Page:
Sri Babaji: Immortal Yogi of the Himalayas

Sri Babaji

Author: Romola Butalia
First Edition: 2007 (out of print)
Publisher: Vasudeva Kutumbakam 
Chief Distributor: Motilal Banarsidass
Paperback: Rs. 295/   ISBN: 978-81-208-3257-2
Pp: 188 pages + 12 pages colour photographs

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This book has been written as a broad-based search. The introduction by Himalayan yogi, Sri Gorakh Babaji says, “The writer, Romola Butalia, given the name of Sriji at the Kumbha in Ujjain, has made incalculable effort through varied and often difficult terrain, visiting many ancient sacred temples, teerth sthans or places of pilgrimage and tapasya sthals where tapasya or austerities have been performed. It is written from anubhuti or experience, with bhav or devotion and from the heart, while still remaining an analytical study.” 

About the Book

Does Sri Gorakshanath’s shakti manifest through different human forms? Is this Lord Shiva’s manifestation? Is Mahavatar Baba the manifestation of the collective divinity of Himalayan saints and siddhas? Did Ashwasthama of the Mahabharat manifest through Hairakhan Babaji? Has Hairakhan Babaji taken birth in human form? Or entered the body of any yogi through parakaya pravesh ? Has this divine personality taken different forms while remaining immersed in samadhi and maintaining a singular identity? What do the saints of the Himalayas have to say about this? What is the current thought and acceptance of this in yogic and philosophical terms?

To answer these questions, the writer undertook an indefinable journey – the journey of life. Visiting innumerable sacred places, meeting many great saints and sages, both known and unknown, this book was written based in the tapasya-sthals of Kumaon, Uttarakhand Himalayas.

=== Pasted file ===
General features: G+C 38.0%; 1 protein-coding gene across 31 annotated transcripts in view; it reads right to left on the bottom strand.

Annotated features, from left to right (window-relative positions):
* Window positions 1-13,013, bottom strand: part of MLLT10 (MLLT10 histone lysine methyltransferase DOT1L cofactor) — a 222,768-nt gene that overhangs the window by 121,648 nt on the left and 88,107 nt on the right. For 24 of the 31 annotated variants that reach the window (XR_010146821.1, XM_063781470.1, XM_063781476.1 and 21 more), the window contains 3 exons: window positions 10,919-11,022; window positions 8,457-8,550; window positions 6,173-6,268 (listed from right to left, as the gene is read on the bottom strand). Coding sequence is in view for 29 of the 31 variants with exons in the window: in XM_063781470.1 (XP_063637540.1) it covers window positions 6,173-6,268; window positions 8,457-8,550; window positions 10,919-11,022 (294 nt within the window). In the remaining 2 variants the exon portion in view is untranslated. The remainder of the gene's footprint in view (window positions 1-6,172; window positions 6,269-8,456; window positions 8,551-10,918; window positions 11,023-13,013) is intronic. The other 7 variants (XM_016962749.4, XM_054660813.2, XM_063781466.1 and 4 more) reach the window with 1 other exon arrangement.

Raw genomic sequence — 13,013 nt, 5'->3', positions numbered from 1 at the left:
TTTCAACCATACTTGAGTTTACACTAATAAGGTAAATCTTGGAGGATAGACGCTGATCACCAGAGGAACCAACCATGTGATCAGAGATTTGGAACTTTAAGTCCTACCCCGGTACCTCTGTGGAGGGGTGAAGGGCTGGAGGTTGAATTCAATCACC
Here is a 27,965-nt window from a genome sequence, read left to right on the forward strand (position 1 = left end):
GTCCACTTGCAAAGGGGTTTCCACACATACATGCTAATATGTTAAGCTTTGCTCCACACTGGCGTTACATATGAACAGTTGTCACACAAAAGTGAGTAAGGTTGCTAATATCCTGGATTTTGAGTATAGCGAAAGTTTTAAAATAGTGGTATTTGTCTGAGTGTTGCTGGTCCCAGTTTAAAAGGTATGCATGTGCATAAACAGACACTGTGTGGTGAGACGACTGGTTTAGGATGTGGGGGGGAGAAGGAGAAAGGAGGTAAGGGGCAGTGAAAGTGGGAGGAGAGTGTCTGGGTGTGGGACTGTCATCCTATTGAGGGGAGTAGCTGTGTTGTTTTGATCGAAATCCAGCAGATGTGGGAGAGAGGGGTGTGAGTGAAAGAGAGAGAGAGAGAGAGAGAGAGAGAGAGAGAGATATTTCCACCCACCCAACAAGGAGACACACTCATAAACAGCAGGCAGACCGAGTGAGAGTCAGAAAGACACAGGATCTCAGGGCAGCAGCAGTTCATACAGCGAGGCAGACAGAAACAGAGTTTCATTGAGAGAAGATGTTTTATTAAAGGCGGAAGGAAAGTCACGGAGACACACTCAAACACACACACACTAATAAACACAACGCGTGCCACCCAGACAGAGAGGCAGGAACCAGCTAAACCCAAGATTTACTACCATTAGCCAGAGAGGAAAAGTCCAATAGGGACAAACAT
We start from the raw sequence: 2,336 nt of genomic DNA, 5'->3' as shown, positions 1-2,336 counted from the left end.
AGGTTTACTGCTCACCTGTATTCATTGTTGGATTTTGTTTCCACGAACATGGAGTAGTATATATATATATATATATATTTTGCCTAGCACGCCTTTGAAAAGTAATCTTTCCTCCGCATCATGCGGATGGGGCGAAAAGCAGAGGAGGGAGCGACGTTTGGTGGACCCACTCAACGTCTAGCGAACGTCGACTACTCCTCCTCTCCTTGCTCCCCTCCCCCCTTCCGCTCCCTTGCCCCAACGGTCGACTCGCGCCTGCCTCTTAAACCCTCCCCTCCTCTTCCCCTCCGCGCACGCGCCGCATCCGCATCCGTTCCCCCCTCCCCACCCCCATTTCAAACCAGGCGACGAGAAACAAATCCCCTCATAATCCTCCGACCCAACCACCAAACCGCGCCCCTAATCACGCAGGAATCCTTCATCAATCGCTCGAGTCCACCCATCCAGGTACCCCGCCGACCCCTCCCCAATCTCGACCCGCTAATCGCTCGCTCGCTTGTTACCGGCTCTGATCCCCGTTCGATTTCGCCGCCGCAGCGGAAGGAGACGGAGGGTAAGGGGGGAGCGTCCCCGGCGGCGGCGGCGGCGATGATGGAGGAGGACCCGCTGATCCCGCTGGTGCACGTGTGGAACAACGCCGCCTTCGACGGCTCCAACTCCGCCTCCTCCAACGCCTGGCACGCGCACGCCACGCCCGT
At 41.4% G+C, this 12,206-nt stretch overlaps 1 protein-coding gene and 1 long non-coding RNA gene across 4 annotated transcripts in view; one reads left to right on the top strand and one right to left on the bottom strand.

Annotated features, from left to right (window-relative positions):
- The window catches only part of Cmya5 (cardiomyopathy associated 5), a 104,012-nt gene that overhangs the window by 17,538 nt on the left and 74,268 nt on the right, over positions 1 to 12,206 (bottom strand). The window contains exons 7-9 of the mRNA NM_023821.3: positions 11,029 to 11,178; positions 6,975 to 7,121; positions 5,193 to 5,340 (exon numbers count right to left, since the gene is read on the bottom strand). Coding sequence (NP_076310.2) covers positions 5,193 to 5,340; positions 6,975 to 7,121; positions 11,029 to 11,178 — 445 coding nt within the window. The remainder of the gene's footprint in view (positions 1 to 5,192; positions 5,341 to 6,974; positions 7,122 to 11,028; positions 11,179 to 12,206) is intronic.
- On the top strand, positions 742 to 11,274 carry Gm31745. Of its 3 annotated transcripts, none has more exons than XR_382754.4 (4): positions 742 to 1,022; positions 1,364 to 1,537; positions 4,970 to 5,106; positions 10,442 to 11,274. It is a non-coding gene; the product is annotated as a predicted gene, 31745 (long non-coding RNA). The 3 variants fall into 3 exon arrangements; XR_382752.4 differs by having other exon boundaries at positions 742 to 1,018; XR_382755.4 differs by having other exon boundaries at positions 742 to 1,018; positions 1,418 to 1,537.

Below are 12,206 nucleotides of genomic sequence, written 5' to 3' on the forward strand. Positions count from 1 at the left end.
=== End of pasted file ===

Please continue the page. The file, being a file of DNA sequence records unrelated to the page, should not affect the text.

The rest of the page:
Excerpt from the Book

Siddhashram is the fulcrum, it possibly holds the key to subsequent events. The days spent there were in an entirely different realm of timelessness, of perfection, of infinite possibilities. I began writing this book without planning it. I had intended to write about several Himalayan saints. I was already researching for a book, tentatively titled, Shiva Darshan and Kailash Prakaran. As I wrote, I realised this book was about Hairakhandi Babaji. I also realised that I was going on a pilgrimage to many different places with which he had been associated. Sri Gorakh Babaji said in passing, without a reference, “Iske rahasya bahut gehre hain.” The mystery of this is very deep. I agreed with him, aware then of what exactly it meant. Later, on the train from Lal Kuan to Mathura to visit Vrindavan, deeply aware that I was returning slowly to worldly spaces, I asked him what his statement had meant. Did I need the comfort of words to secure what I already knew? He laughed and said, “That floppy will not open here. It is connected with Siddhashram.”

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